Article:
Christmas this year

Christmas this year looks different. There is a usual busyness, made busier by a short trip to Africa wedged in between full weeks (more on that later).

It’s my second year of celebrating Christmas in Spain. But unlike last year, this year I have the opportunity to be with friends that don’t celebrate Christmas.

I love Christmas: lights, carols, gifts, markets, chocolates, roasted chestnuts, scarves and winter coats. It gives me a warm, fuzzy feeling.

This year I want to indulge in that warm, fuzzy feeling. I want to enjoy the celebration of Christmas. And primarily, not secondarily, I want to experience a fresh joy and excitement of the Messiah’s birth. A Savior, born into the world, a light born into thick darkness.

He’s still shining.

Sometimes, surrounded by people who know the Christmas story by heart and perform it every year, I forget to savor that first Christmas joy.

My sister has been telling my 1-year-old niece the Christmas story using a miniature nativity set (minus the minor character sheep which may have gone out with the trash).

Telling the story to someone who has never heard it makes the story exciting again. What would happen in my own heart this year if I could share the wonder of Christmas with those who have never heard?

Who do I laugh at?

The sun came and went as ominous clouds marched across the sky. I shivered and wondered why I hadn’t checked the weather before I had walked to the park to study. Winter was coming; that was certain.

On the other side of the bubbling fountain of the garden plaza, a man was stretched out on a bench in front of the bamboo forest. I had seen him there before. He wore several layers of clothing all with that grimy, unwashed tinge. He was a perfect picture of a North African homeless. But he didn’t bother anyone. Even when he awoke, stood up, and stumbled to another part of the garden.Beside me, just on the other side of the fig tree, were two boys pretending to be men. They smoked cigarettes, played music, and took selfies.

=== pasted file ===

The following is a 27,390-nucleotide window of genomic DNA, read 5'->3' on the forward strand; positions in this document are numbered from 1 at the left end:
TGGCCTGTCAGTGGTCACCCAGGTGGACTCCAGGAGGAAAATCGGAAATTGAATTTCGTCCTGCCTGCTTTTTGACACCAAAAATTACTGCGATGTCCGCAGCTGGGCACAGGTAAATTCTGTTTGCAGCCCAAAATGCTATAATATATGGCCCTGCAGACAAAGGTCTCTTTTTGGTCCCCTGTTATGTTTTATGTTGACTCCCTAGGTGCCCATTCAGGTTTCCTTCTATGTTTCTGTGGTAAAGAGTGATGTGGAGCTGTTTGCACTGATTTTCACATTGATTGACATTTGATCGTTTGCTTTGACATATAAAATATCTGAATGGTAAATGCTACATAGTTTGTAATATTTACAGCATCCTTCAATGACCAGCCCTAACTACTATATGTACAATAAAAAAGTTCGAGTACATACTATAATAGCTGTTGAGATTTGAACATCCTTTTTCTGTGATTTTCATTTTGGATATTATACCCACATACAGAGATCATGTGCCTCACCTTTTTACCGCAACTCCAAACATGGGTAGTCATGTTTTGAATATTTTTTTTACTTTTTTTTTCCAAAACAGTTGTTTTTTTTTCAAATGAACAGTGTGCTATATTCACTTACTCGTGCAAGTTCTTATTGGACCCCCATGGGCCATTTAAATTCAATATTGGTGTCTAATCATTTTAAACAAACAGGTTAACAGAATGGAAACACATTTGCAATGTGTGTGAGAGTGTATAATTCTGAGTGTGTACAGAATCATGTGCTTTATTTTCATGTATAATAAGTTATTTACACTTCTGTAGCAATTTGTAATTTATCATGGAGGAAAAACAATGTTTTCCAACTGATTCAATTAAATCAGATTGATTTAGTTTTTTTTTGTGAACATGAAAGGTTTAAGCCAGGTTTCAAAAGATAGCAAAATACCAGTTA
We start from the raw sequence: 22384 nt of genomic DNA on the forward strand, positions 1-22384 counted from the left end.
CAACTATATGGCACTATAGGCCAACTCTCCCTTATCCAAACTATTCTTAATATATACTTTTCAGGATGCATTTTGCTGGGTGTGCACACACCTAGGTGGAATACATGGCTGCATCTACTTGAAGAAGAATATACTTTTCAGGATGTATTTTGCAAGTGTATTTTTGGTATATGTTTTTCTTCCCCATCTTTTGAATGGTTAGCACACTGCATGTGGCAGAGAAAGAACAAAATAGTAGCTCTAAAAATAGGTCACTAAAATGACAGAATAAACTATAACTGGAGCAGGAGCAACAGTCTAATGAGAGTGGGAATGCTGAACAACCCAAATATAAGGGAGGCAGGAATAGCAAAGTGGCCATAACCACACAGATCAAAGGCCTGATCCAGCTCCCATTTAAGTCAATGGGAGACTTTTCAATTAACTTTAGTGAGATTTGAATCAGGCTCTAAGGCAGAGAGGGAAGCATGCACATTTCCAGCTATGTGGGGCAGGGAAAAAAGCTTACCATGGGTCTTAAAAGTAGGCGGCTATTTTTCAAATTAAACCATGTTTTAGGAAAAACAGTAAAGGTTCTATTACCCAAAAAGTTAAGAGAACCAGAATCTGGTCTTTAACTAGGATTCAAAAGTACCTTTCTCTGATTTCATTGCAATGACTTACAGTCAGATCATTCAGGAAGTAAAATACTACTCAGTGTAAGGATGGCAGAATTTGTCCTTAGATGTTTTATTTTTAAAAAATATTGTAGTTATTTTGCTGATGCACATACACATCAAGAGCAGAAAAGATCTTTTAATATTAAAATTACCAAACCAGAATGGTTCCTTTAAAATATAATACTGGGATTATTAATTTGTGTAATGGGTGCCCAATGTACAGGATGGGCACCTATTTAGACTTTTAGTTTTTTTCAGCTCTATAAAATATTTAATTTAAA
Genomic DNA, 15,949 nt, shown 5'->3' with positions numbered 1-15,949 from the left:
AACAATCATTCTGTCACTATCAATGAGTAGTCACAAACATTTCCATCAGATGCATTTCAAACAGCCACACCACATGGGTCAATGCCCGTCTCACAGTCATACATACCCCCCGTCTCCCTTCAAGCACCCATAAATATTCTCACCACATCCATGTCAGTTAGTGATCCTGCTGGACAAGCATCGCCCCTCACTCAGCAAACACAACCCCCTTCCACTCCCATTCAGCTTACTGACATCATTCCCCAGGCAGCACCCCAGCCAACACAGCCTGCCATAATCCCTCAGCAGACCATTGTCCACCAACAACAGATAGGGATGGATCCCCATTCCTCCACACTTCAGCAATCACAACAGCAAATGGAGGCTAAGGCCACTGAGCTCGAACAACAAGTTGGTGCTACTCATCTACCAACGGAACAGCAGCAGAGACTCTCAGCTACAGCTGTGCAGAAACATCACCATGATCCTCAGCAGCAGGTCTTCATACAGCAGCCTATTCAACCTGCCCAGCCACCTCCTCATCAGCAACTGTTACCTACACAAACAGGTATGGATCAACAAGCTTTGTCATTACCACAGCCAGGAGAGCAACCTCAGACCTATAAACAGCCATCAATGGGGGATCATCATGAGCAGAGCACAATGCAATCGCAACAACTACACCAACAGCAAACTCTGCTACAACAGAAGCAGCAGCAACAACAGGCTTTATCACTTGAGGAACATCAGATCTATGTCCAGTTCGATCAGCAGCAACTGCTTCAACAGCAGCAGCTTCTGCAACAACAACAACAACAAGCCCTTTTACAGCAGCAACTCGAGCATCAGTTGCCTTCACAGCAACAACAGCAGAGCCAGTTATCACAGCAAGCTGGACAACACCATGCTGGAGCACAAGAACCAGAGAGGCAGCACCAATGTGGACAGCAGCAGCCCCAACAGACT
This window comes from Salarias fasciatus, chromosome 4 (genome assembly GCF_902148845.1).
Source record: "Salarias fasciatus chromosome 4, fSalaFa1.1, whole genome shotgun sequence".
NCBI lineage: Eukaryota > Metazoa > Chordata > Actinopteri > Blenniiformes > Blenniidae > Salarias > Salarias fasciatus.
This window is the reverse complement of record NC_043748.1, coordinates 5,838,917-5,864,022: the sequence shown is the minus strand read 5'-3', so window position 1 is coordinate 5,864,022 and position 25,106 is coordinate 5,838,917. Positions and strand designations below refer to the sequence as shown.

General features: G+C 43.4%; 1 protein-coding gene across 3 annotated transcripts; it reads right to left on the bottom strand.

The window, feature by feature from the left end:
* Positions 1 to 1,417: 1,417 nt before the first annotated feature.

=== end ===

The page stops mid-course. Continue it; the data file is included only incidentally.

But when the homeless man got up and walked away, the boys gawked at him. Then they whispered something to each other and snickered.

I was angry. If the man had bothered them, I could have understood the sentiment to mock him. But as it was, the man had done nothing to deserve anything less than their respect. And yet they laughed at him. How dare they!

While I was still high on my judgment throne, God asked me, “Who do you laugh at?”

Me? Laugh at someone?

How many times have I amused myself at the expense of another? In short, who do I look at and tell myself I am better than they? Maybe it’s not the homeless man. But it could be the boys smoking cigarettes. And really, does that make my pride any less hideous than theirs?